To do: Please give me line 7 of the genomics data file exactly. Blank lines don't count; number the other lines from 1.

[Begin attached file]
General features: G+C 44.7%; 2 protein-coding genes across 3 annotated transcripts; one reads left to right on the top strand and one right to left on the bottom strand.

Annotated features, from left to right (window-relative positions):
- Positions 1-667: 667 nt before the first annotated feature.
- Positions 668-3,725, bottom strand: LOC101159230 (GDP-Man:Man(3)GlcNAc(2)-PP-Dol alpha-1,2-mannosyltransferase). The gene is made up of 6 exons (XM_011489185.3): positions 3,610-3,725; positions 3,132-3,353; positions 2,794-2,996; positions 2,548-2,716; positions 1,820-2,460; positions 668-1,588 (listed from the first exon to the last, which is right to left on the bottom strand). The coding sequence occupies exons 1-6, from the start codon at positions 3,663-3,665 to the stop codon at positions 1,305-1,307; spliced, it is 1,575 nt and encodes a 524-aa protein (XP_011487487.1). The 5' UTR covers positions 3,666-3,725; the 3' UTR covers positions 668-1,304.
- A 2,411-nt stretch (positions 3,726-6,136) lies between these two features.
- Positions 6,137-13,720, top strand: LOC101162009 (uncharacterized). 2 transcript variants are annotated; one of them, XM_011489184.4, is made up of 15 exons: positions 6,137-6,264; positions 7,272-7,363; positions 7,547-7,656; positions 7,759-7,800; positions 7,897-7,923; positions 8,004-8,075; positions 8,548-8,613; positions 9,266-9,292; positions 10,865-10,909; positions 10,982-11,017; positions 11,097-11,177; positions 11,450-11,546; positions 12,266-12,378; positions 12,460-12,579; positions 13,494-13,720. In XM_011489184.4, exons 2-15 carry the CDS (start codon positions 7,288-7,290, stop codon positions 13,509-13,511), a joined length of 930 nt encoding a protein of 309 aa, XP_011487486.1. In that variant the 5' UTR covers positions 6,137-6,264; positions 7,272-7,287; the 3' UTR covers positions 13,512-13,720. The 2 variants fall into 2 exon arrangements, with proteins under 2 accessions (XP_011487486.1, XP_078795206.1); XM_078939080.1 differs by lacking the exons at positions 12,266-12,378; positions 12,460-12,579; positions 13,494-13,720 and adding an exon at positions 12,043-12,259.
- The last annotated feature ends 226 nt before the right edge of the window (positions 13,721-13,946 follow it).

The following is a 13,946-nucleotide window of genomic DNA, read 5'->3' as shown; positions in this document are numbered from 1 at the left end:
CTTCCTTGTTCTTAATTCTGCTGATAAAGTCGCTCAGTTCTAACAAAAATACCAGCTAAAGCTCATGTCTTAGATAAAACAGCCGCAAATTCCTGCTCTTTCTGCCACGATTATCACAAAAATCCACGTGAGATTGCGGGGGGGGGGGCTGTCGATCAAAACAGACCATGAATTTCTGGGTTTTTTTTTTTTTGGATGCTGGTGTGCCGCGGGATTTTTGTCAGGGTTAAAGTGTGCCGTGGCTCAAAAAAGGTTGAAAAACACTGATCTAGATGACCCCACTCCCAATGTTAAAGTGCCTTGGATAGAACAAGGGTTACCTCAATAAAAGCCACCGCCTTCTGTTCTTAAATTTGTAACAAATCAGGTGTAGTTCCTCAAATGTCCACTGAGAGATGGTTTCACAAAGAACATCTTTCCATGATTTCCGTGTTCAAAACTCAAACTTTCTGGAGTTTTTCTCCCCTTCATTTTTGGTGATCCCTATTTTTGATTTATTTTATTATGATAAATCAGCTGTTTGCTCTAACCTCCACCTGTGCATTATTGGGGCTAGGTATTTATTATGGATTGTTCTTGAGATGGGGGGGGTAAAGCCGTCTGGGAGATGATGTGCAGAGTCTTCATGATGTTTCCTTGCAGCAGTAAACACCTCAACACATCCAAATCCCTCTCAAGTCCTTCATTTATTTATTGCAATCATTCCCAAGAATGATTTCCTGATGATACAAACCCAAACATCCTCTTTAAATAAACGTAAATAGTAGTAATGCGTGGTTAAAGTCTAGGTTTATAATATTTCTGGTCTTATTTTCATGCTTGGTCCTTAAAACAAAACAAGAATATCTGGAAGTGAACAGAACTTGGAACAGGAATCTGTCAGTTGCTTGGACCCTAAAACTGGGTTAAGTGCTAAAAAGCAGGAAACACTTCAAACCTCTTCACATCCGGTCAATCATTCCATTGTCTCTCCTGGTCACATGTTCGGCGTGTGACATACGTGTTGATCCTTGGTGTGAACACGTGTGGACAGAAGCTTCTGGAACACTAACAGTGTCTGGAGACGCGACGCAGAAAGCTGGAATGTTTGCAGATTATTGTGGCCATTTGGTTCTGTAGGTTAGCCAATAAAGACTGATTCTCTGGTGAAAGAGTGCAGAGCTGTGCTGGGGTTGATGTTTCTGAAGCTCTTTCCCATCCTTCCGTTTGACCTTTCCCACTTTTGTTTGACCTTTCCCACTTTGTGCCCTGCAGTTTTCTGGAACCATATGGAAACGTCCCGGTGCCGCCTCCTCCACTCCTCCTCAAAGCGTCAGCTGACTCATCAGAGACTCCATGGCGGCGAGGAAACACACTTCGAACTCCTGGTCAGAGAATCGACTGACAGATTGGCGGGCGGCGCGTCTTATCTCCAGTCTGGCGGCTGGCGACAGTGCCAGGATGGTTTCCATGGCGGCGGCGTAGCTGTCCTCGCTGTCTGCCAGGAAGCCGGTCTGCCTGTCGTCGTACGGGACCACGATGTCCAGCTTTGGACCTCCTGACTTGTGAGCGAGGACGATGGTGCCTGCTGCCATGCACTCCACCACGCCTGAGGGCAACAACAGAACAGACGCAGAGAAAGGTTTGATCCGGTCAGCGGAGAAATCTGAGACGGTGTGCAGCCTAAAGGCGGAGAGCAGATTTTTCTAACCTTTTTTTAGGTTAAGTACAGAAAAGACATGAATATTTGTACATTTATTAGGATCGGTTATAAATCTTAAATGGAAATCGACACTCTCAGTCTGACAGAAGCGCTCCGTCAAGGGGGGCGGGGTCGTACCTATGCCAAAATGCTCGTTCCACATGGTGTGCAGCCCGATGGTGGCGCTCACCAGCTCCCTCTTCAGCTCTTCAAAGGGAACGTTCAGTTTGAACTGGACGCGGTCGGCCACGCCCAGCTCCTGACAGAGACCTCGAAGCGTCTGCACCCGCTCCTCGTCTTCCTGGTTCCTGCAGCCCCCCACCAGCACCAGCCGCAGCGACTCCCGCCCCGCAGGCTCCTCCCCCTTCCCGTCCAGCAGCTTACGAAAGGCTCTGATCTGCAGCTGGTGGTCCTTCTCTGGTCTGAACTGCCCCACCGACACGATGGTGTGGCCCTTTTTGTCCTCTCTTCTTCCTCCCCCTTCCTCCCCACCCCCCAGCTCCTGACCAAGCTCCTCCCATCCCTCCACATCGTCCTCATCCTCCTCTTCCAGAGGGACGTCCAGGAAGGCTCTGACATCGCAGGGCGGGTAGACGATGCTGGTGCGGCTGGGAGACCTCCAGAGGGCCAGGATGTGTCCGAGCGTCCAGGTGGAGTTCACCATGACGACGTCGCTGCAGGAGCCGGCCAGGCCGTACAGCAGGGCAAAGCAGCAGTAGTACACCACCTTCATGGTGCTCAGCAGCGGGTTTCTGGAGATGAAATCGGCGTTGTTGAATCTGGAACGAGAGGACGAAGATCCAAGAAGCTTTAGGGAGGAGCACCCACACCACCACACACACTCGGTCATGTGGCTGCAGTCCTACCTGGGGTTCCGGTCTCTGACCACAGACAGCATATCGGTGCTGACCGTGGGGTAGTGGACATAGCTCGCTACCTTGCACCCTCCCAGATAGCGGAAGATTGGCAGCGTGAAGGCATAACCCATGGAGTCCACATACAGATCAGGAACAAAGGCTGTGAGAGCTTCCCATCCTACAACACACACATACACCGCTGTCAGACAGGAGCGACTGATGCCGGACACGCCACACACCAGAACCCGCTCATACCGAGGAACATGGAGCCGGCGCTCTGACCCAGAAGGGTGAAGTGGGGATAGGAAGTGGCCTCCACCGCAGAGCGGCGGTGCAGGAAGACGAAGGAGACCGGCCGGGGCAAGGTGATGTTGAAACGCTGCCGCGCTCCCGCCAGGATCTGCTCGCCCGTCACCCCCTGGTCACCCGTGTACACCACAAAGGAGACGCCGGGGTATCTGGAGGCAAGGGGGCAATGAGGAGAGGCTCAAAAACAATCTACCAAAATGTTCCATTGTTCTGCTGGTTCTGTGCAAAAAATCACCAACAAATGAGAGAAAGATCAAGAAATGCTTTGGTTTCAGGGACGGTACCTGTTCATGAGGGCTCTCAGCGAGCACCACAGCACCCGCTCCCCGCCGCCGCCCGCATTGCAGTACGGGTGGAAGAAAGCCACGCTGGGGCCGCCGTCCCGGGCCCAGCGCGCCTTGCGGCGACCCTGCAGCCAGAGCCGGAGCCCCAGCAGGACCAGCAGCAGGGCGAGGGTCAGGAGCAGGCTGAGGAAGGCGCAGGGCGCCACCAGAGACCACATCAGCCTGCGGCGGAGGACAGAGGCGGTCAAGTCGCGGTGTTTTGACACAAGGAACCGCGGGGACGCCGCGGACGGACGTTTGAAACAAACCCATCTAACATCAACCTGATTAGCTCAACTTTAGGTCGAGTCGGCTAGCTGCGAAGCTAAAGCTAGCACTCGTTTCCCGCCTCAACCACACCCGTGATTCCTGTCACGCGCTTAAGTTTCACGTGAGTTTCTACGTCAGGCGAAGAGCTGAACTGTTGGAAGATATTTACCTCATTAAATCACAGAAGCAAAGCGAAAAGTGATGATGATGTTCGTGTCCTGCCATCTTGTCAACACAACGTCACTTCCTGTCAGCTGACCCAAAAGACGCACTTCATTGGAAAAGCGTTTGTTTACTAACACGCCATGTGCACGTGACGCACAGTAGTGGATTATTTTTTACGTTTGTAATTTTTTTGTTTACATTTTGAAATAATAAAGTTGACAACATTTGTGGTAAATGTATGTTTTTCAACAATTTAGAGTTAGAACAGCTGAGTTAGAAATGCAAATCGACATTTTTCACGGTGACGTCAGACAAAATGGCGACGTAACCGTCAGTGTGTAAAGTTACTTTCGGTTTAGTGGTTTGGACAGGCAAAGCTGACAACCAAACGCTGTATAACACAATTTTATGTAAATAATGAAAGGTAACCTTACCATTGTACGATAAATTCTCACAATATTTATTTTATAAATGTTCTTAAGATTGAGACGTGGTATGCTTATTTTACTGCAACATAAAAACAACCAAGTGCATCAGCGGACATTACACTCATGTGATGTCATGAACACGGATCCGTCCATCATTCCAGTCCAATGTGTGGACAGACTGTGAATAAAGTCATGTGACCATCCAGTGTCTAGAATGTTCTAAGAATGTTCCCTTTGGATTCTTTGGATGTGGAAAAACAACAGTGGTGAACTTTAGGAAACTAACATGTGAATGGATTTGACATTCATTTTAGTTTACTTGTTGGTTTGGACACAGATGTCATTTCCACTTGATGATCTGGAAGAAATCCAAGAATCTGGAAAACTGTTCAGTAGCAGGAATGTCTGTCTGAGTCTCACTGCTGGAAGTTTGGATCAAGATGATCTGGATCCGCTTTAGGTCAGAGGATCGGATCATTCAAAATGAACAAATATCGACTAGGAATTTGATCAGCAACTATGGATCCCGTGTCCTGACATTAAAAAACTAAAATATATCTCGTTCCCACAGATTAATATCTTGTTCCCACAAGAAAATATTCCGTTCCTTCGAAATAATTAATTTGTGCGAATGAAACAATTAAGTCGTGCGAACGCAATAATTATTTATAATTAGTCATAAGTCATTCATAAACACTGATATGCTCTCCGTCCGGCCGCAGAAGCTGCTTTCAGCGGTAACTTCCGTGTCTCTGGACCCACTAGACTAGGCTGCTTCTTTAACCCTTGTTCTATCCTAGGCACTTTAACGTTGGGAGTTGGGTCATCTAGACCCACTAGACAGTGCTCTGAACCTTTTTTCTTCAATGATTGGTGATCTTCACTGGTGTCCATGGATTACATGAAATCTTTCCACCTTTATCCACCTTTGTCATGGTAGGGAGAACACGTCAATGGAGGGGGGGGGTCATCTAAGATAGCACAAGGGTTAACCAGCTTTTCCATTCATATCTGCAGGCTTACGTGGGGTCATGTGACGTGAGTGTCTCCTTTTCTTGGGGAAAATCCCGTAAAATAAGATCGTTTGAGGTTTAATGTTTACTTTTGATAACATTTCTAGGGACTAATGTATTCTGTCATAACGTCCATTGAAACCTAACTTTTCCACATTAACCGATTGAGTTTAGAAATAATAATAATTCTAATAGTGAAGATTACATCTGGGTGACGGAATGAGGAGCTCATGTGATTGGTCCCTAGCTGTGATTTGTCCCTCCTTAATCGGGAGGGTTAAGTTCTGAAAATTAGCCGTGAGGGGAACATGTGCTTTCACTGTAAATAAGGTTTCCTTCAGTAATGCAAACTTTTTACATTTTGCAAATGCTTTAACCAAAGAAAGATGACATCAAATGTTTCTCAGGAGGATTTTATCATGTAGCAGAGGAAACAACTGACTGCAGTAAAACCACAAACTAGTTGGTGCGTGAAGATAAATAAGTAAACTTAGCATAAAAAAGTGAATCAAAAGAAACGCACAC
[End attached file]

- The last annotated feature ends 226 nt before the right edge of the window (positions 13,721-13,946 follow it).